Accelerating rates of construction, changing demographics, technological changes, and climate change are some of the key drivers influencing the use of Europe’s vast landscapes. A European Environment Agency report says that the continent’s land use increasingly sees striking changes and conflicts over land demand which will require reconciling place-based management and macro policies to foster responsible land use.
The EEA report 'Landscapes in transition: an account of 25 years of land cover change in Europe,' takes a closer look at the emerging trends over the last two and a half decades in land use and their environmental impacts. The dominant trend is the continued and accelerating shift from rural to urban use, influenced mostly by economic activities and urban lifestyle demands — such as high mobility and consumption patterns.
The increased covering up of fertile land with buildings, transport infrastructure and industry offers economic benefits but also highlights the need to maintain Europe's natural and landscape resources. Pro-active and integrated policies on land planning, agriculture, recreation, tourism, transport, energy and other sectors can limit the negative effects of land take. In cities, smart and sustainable solutions for urban development — such as recycling old industrial lands into new uses and creating more green spaces — will be needed, the report says.
The report also highlights that good land management can lead to a wide diversity of land use between rural and urban settings. It can also protect fertile lands for food and biomass production by ensuring effective means to promote soil functions, such as carbon storage and prevent soil erosion. As such, managing the land resource well is essential for a wider societal transition to sustainability, the report argues.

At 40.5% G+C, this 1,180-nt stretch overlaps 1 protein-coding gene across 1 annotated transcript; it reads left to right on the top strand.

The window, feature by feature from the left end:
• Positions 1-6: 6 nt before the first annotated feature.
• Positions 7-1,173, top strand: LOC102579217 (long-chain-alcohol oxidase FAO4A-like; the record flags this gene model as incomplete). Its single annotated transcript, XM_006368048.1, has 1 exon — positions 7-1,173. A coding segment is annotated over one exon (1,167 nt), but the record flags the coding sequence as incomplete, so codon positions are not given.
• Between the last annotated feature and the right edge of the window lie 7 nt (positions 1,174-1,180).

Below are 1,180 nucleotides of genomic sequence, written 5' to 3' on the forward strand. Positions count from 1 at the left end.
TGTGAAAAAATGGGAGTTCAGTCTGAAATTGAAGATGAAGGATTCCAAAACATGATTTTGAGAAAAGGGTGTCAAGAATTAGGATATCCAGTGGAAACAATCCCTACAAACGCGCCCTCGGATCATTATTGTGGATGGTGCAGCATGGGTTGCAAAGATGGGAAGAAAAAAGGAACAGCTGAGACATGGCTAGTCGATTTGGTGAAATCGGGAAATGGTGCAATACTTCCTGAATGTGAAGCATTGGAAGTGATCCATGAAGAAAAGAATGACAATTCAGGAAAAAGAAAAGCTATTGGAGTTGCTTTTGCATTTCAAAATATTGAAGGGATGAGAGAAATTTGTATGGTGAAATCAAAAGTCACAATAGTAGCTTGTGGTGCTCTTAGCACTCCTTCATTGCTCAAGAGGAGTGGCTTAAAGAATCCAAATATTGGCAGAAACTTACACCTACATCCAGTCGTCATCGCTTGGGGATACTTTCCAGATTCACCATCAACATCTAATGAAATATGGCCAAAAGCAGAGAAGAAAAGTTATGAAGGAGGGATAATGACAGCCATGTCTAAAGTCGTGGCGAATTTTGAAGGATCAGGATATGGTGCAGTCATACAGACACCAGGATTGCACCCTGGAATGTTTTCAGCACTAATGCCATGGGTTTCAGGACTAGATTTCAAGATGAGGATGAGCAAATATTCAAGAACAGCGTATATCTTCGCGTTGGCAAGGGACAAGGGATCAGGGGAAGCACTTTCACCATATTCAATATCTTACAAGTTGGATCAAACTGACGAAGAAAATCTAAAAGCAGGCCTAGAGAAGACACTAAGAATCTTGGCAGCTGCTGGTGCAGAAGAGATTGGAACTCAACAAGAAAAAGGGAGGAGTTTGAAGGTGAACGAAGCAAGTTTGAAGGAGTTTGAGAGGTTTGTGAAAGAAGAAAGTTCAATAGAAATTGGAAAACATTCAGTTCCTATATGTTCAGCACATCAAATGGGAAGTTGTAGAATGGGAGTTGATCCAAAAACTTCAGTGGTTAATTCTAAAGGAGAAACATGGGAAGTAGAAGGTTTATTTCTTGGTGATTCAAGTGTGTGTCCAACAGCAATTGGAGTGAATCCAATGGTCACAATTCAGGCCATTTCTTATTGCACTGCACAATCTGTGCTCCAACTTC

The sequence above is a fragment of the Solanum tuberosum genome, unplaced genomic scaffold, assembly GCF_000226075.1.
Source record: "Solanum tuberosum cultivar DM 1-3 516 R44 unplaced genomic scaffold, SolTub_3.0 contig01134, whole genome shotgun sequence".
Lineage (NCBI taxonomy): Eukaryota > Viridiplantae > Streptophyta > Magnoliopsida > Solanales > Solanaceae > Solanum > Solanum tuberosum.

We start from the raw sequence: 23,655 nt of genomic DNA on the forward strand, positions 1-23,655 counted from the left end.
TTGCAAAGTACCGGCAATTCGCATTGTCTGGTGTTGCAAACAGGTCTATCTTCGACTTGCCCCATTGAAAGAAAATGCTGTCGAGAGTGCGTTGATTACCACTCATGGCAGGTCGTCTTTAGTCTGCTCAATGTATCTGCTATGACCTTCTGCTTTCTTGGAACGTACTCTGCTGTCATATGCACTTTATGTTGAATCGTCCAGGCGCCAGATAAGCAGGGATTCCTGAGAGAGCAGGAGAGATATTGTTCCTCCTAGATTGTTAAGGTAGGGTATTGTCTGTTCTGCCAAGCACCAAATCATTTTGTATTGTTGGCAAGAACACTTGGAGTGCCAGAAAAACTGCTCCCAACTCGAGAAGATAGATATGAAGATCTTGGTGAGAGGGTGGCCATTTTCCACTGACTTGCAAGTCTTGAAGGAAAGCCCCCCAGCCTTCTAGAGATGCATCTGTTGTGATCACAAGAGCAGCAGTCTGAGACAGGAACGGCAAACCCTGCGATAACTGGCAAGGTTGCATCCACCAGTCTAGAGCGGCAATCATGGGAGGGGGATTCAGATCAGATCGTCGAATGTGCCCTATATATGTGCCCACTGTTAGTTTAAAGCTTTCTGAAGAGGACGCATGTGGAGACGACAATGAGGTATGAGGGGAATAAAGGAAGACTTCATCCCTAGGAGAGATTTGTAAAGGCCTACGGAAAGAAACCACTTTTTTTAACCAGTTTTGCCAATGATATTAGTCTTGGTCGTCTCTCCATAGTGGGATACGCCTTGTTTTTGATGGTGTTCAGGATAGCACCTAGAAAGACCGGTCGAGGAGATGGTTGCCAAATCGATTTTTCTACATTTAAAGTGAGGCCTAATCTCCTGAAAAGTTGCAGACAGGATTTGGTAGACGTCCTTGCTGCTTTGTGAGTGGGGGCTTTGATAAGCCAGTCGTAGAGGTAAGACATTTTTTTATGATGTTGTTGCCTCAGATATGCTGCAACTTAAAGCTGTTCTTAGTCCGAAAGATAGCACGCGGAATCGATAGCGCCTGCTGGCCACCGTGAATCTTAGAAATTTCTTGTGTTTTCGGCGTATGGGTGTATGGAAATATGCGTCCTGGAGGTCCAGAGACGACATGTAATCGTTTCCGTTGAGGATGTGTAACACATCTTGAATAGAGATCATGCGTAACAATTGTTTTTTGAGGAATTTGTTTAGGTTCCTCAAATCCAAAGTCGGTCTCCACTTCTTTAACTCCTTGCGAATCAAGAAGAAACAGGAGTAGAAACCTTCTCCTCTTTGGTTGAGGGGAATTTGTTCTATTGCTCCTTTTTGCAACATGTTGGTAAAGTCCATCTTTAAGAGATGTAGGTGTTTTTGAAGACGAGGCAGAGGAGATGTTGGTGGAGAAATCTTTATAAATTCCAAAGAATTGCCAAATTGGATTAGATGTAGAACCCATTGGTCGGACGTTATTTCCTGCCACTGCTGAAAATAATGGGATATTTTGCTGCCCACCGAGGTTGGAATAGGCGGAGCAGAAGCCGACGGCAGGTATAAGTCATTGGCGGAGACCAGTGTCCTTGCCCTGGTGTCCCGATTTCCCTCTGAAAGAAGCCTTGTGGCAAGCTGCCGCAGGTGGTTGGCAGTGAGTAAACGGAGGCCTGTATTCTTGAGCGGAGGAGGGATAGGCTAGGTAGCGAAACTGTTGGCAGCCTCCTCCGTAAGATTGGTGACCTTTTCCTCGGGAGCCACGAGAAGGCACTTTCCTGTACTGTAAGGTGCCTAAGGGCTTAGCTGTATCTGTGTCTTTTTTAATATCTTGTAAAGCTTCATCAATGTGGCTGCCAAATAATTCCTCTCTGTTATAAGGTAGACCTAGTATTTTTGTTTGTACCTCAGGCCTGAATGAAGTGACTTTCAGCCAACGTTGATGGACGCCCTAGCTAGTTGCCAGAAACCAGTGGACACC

People's surrounding physical landscapes can be useful for monitoring changes in society and the environment. However, there are still significant gaps in the knowledge and policy responses to manage land in Europe in an environmentally and societally sound way. One key element to fill these gaps is Copernicus, the European satellite system for monitoring the Earth, which will increase the precision and relevance of land-monitoring data.
- Expansion of urban areas (roads, rail, industrial parks, housing, commercial zones) continues to consume land with productive soil and to fragment existing landscape structures. Of all land cover categories, artificial areas increased the most in terms of both net area and percentage change. This is a constant trend that has been observed since 1990, although the increase of urban expansion in the 2006-2012 period was smaller than in the 2000-2006 period.
- Europe's agricultural land continues to decrease at an average rate of 1,000 km² per year (according to latest data from 2006-2012). The structure and associated biodiversity of traditional rural landscapes in Europe continues to be affected by land take, agricultural intensification and farmland abandonment.
- The area of European forests has increased since the 1960s. Today, Europe is one of the most forest-rich regions in the world, with more than 42 % of its land covered by forests. However, forest land cover flows indicate an intensification of forest land use. This may lead to declining quality of forest ecosystems and needs to be balance by conservation measures.
Source: European Environment Agency (EEA)